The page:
Care of Micrometers
A micrometer (often called a mike) is a precision measuring instrument or tool. Outside, inside, and depth micrometers are made to divide an inch into 1,000 equal parts. The vernier micrometer is made to divide an inch into 10,000 parts.
0 - 1 Outside Micrometer
Outside micrometer are used to measure the thickness of materials and parts and the diameter of shafts.
A standard outside micrometer has a U-shaped frame, an anvil, a spindle, a sleeve, a barrel or hub, and a thimble.
Outside micrometers are made in sizes up to 24 inches. Regardless of the size of the micrometer, the length of the spindle is always 1 inch. The frames are made larger. Micrometer sizes are classified as 0 to 1 inch, 1 to 2 inches, 2 to 3 inches, 9 to 10 inches, etc., so each size of micrometer measures just 1 inch.
The basic element of the outside micrometer is an accurately ground spindle cut to 40 threads per inch. One revolution of the spindle produces a movement of one-fortieth of an inch, or 0.025 inch. There is a mark on the micrometer sleeve for every 0.025-inch increment. The thimble over the sleeve is divided into 25 parts, each representing 0.001 inch. When the zero graduation of the thimble is aligned with an engraved line along the sleeve, the reading is a multiple of 0.025 inch (0.025, 0.050, 0.075). If some mark other than zero on the thimble is opposite the line on the sleeve, the number of thousandths on the thimble is added to the reading on the sleeve. Thus, if the sleeve reads 0.450 (4 plus two small divisions) and if the 17 mark on the thimble aligns with the line on the sleeve, the measurement is 0.450 + 0.017, or 0.467 inch.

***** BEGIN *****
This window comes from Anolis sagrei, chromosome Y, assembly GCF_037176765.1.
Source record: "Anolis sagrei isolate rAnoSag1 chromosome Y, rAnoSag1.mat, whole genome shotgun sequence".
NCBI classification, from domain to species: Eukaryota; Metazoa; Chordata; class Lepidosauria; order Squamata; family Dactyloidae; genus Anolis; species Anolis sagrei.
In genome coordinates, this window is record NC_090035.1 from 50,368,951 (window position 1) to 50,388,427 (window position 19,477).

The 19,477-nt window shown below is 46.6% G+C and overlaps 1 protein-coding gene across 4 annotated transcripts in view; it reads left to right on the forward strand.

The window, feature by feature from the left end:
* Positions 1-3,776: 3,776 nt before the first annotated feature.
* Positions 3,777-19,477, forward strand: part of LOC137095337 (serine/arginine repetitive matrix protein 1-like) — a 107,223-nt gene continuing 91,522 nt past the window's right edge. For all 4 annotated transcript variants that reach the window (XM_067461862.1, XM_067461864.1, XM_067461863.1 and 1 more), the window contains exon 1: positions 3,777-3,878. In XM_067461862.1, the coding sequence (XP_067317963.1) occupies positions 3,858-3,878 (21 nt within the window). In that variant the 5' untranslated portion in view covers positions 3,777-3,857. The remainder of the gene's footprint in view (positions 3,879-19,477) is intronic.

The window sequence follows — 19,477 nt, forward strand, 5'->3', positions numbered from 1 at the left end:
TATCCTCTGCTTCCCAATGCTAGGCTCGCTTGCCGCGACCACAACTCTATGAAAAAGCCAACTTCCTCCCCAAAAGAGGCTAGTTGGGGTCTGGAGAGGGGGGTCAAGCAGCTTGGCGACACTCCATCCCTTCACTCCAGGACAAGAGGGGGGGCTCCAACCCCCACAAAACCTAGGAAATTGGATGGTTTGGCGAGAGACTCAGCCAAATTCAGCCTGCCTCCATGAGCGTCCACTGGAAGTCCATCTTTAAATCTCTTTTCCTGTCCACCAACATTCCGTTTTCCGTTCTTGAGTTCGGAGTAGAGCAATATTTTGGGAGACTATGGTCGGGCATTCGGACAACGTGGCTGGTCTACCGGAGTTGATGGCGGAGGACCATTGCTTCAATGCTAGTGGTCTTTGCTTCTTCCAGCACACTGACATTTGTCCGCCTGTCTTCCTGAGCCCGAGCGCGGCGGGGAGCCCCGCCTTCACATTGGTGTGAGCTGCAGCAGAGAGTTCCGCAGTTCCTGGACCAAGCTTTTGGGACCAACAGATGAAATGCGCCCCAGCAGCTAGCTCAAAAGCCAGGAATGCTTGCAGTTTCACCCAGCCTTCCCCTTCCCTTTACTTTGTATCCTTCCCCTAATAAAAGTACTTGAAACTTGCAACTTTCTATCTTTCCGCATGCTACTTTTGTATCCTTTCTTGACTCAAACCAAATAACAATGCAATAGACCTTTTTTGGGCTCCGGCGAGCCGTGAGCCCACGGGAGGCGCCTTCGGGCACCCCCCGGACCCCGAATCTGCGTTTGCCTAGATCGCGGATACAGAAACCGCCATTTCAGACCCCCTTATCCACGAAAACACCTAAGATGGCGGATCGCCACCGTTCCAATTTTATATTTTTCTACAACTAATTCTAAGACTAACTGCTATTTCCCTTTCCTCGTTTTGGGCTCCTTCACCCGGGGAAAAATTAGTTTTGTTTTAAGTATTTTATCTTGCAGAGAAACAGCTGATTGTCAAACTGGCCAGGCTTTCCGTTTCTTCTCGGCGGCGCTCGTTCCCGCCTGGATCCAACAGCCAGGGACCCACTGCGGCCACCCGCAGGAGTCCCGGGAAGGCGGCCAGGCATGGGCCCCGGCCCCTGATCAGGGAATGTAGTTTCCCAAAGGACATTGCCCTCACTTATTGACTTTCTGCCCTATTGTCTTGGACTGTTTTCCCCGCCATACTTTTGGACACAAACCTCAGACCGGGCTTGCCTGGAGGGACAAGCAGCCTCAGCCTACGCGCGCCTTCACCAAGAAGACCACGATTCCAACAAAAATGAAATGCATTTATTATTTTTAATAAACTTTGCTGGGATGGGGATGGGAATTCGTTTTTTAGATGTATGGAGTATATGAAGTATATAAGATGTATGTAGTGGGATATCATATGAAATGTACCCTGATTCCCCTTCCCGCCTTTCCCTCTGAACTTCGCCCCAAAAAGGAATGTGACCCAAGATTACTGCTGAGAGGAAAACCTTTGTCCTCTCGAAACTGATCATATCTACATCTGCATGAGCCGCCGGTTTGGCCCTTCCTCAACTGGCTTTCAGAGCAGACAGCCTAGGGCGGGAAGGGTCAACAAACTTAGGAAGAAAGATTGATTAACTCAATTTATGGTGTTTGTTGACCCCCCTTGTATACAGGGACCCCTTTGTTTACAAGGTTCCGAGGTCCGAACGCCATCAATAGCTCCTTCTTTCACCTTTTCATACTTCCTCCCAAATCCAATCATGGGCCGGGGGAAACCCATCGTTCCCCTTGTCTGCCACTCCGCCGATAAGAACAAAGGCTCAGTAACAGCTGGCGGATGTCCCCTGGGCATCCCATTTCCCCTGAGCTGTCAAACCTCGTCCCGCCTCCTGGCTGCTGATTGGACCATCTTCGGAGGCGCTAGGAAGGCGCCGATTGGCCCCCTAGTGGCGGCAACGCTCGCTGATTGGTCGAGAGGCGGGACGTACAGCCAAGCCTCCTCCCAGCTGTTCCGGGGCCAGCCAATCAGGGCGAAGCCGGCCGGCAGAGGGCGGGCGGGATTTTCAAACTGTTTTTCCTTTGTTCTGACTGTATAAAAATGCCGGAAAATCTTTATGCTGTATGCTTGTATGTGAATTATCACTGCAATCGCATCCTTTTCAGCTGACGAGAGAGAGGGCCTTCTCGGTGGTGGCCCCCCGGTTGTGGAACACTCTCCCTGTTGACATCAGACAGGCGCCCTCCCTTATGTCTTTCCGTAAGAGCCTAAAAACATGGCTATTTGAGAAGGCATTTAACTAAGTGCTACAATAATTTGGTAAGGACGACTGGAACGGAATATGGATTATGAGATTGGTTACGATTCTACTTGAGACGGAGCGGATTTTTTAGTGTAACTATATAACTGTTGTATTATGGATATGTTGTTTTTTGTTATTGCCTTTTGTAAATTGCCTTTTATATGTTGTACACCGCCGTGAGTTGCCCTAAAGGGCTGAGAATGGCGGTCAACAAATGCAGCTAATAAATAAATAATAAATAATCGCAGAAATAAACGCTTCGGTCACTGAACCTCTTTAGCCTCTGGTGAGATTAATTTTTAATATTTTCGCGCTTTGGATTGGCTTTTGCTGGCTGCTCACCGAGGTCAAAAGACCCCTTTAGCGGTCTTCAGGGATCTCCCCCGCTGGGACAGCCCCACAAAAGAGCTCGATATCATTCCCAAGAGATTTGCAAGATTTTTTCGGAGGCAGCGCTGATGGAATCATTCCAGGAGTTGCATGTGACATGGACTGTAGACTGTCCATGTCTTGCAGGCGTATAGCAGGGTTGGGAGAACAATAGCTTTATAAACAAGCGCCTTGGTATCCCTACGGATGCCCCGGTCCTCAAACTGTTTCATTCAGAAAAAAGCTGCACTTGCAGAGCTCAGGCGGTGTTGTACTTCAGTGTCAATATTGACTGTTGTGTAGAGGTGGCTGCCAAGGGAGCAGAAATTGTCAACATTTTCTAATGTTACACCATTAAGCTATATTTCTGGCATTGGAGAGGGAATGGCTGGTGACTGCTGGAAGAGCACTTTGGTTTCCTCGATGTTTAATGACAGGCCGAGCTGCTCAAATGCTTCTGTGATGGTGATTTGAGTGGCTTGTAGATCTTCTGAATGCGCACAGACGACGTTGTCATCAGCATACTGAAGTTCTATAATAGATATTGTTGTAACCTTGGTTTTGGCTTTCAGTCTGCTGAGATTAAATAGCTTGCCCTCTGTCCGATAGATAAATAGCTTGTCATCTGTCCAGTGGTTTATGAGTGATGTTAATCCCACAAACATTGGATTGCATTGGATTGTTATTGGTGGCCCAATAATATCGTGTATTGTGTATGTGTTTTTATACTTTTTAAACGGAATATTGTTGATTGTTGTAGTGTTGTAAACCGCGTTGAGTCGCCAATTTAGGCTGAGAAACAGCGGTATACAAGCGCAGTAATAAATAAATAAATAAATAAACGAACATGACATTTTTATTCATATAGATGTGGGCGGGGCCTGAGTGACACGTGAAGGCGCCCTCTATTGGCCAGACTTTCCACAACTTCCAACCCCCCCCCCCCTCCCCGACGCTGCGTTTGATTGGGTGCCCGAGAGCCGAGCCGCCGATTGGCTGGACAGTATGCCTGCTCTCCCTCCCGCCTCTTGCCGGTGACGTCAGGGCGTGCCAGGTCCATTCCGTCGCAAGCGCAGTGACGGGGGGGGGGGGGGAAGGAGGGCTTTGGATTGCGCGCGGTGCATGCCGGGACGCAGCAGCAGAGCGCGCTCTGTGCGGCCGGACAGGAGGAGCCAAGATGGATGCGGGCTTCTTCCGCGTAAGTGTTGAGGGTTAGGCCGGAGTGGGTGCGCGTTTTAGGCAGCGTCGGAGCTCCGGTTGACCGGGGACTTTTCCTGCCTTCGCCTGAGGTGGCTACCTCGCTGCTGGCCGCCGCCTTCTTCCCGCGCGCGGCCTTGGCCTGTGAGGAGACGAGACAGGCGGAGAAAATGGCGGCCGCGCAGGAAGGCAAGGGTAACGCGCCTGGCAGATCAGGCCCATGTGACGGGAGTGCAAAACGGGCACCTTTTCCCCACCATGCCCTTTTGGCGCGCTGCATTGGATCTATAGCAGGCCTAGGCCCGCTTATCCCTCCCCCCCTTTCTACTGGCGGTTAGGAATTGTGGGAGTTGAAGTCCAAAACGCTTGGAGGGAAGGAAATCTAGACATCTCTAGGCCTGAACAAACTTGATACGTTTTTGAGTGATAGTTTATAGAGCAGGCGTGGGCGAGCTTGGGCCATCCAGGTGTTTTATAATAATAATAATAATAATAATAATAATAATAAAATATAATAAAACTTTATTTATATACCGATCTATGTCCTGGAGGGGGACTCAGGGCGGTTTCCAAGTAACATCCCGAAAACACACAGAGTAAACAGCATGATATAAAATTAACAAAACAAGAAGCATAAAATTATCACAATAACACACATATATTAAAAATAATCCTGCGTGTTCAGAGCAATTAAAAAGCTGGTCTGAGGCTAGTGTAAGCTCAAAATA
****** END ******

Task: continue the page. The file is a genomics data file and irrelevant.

How to read an outside micrometer
Each of the 25 marks on the thimble represents 0.001 inch. Each complete turn on the thimble equals 0.025 inch. Each division on the sleeve is equal to 0.025 inch. Four divisions are equal to 0.100 inch (4 x 0.025 = 0.100). Therefore, four complete rotations of the thimble will equal 0.100 inch.
Note the number of lines on the sleeve that are exposed, starting with zero. Count the number of 0.100 lines that show. Add to this the value of the 0.025 lines such as 0.025, 0.050, or 0.075. To this reading, add the number of divisions on the thimble from zero to the line that coincides with the index line on the sleeve. The index line is the long line that runs lengthwise to the sleeve. All thimble readings are taken from the line on the thimble that lines up with or coincides with this index line.
|Click on image to
|To see an example,
look at the figure. Three marks past the number 1 on the sleeve is the 0.075 mark beyond
the number 1. This equals 0.175 (0.100+.075 = 0.175) inch.
When the end of the thimble is somewhat beyond or between the sleeve graduations, you must add the thimble reading from zero to the sleeve reading to get the total reading. Three divisions past the zero line on the thimble represent 0.003 inch.
Add the reading on the thimble to the reading on the sleeve, or 0.175 + 0.003. This equals 0.178, the total reading.
Now look at the exercise to see if you can determine the readings.
|Click on image to
Micrometer Reading Example
|Using the outside micrometer|